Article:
Budget Deficit

Biden Falsely Bragged About Lowering the Budget Deficit. Now, It Is Predictably Rising Again.

Last year, Biden was trying to take credit for "the largest drop ever" in the federal budget deficit. Now, the deficit is almost three times as large as it was a year ago.


In a speech delivered one year ago this week, President Joe Biden took credit for what he called "the largest drop ever" in the federal budget deficit.

"Let me remind you again: I reduced the federal deficit," Biden said. "All the talk about the deficit from my Republican friends, I love it.  I've reduced $350 billion in my first year in office.  And we're on track to reduce it by the end of September by another 1 trillion 500 billion dollars—the largest drop ever."

As Reason—and others in the media—pointed out, this was a wild exaggeration. Biden had done nothing to reduce the deficit. In fact, policies enacted since he'd taken office had caused the federal government to borrow more, not less, than it otherwise would have. The lower federal deficit total in 2022 relative to the two previous years resulted from expiring one-time emergency expenditures during the COVID-19 pandemic, which had swelled the deficit to record highs.

In short, 2022 was a major outlier from the trend of growing budget deficits—a trend that had started before the pandemic and that was projected to reemerge after the tsunami of federal pandemic borrowing had passed. "The deficit will begin rising again next year and will rise faster and higher than it would have before Biden took office," I wrote in June of last year.

Well, the deficit is rising again.

Rising spending and lower-than-expected tax collections over the first seven months of the federal government's fiscal year (which began on October 1) have caused the budget deficit to hit $928 billion so far, according to the Congressional Budget Office's (CBO) latest monthly report. That's nearly three times larger than the $360 billion deficit recorded during the same seven months in the previous fiscal year.

Net tax collections are down about 10 percent compared to last year, the CBO notes, while spending has increased by about 8 percent. That's a recipe for a growing deficit, which is ultimately nothing more than the gap between how much the government spends and how much it collects in taxes. The gap is only going to keep growing in future years, according to the CBO's long-term projections.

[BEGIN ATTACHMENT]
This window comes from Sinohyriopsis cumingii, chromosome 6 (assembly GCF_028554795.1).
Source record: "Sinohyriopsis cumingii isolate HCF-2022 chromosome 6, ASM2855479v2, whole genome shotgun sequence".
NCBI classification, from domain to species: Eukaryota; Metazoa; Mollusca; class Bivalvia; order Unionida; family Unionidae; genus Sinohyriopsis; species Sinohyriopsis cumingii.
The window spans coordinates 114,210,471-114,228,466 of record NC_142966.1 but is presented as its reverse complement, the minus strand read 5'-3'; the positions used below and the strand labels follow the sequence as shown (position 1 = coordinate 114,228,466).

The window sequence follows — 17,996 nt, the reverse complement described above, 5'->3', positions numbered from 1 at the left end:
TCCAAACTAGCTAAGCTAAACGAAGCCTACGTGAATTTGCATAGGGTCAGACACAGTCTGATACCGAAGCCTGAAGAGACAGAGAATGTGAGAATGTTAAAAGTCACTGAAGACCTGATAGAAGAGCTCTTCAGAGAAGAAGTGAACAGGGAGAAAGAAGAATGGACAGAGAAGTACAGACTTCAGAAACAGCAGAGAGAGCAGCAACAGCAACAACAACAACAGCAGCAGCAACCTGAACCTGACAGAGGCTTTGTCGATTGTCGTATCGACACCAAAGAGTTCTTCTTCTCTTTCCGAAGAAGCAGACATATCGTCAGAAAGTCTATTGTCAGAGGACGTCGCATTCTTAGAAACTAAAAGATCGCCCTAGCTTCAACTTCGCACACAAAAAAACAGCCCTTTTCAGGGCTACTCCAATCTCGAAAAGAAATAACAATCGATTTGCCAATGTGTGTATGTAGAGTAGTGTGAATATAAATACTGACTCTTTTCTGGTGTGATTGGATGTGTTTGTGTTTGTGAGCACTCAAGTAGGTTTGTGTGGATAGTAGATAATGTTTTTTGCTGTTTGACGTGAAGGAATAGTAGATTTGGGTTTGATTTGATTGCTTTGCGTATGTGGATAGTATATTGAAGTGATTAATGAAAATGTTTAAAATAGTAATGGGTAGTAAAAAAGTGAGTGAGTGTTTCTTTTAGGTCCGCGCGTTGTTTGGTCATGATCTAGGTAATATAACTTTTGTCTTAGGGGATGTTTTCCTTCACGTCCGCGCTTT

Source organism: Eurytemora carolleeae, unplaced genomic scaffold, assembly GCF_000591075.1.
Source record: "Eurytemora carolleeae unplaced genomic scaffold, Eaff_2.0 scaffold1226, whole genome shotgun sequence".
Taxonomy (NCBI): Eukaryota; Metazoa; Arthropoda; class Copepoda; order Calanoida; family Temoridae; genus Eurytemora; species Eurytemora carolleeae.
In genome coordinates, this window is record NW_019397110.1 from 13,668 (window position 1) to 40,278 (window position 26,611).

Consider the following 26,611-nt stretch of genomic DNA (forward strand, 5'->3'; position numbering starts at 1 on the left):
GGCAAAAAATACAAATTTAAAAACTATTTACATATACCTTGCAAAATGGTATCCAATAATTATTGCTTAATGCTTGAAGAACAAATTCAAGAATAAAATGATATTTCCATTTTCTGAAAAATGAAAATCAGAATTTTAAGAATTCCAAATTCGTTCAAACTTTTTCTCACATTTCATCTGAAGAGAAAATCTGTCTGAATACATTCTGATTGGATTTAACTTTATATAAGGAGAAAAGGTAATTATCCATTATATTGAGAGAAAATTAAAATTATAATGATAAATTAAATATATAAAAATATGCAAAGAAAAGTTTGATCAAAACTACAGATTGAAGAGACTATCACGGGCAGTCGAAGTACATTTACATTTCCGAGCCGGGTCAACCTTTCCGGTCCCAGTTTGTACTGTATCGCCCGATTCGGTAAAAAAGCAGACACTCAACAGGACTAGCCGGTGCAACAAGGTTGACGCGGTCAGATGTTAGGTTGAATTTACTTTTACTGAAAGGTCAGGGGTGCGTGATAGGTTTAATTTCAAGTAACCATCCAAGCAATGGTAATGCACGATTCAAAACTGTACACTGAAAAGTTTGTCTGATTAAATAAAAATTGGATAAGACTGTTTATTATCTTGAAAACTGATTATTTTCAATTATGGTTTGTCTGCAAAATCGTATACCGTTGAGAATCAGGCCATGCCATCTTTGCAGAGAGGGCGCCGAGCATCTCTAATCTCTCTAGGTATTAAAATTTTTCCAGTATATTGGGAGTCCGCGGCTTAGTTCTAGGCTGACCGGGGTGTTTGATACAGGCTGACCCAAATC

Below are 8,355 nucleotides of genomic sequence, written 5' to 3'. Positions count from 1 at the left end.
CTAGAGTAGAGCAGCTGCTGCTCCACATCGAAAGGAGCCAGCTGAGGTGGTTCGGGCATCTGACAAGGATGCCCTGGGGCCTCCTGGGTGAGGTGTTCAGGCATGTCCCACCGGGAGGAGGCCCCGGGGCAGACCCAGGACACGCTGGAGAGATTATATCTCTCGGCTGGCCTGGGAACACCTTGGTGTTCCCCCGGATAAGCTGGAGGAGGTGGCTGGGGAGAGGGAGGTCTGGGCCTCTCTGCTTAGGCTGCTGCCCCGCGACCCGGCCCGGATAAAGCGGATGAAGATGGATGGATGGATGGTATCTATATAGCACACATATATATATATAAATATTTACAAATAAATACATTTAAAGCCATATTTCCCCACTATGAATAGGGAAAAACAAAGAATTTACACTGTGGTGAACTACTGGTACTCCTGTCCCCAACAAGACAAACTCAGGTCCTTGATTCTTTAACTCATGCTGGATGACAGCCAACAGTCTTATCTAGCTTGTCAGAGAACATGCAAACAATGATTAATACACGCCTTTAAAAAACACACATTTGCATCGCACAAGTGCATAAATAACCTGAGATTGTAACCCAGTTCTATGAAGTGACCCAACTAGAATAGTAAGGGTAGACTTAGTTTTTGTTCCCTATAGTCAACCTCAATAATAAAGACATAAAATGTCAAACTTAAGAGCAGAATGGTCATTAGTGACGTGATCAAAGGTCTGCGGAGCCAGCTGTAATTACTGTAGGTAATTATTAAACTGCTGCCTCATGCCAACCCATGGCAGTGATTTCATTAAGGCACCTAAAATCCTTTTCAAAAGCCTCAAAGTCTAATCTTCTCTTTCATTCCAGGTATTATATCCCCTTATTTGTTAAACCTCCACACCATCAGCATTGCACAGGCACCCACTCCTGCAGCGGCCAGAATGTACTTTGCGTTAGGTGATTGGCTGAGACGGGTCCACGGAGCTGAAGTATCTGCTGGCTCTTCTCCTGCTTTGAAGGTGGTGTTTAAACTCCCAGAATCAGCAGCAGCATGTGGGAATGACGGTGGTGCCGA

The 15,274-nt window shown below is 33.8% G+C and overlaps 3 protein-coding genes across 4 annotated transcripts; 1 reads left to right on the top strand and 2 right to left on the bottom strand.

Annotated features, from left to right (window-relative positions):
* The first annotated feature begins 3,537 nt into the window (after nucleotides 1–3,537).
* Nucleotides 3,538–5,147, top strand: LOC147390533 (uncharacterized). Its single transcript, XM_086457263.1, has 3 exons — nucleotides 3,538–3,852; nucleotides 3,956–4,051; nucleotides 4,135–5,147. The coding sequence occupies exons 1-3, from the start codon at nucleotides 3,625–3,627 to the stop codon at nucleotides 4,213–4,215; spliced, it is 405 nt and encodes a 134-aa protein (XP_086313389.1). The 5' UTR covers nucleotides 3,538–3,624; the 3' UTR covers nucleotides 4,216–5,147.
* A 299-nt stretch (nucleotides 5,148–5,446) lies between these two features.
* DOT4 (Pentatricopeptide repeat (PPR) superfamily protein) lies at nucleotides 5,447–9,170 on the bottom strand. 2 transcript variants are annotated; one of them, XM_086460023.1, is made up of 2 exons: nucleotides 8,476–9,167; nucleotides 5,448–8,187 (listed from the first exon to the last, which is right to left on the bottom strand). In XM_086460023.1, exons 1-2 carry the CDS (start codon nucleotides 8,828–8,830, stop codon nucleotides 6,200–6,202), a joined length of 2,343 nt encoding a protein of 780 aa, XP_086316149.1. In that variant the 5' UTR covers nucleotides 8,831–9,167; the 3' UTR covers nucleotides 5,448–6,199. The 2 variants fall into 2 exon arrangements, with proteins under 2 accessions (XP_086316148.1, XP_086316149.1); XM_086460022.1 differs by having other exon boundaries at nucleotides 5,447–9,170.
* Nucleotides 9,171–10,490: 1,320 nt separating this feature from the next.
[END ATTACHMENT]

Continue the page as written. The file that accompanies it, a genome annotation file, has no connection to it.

The Committee for a Responsible Federal Budget, a nonprofit that advocates for small deficits, points out that the federal government has rung up a deficit of nearly $2 trillion over the past 12 months. "High and rising deficits put more pressure on inflation, make the Federal Reserve's inflation-fighting efforts more challenging and costly, slow economic growth, make it harder to respond to new emergencies, create geopolitical risks, and put the national debt on an unsustainable long-term path," the group warns.

Source: Committee for a Responsible Federal Budget (https://www.crfb.org/blogs/deficit-nearly-2-trillion-over-past-year)
(Source: Committee for a Responsible Federal Budget (https://www.crfb.org/blogs/deficit-nearly-2-trillion-over-past-year))

Those rising deficits and the potential economic consequences of the United States' unsustainable pile of debt provide a stark backdrop for this afternoon's meeting at the White House between Biden and Speaker of the House Kevin McCarthy (R–Calif.). It's the first face-to-face meeting in months for the two leaders who will be responsible for averting a potential default on the federal debt, which could come as soon as June 1 unless Congress acts to raise the Treasury Department's borrowing limit.

While the debt ceiling is the most accurate crisis at the moment, the growing gap between how much the government spends and what it collects in taxes must be part of the discussion—even though Biden and other Democrats want to keep the issues separate. Raising the debt limit will accomplish nothing of substance unless the wildly out-of-whack federal budget is meaningfully addressed too. That means cutting spending, as the House-passed debt limit proposal aims to do.

A year ago, Biden was eager to talk about the federal budget deficit—his claim about cutting the deficit was not an offhand remark but a central talking point for months—because he could use the apparently smaller deficit to justify his plans to spend and borrow more.

Now that the deficit is raising again—and on pace to keep rising for the foreseeable future—it's unlikely Biden will be pointing to it when he meets with McCarthy this afternoon. Unsurprisingly, Biden's interest in deficit reduction was more about political opportunism than fiscal responsibility.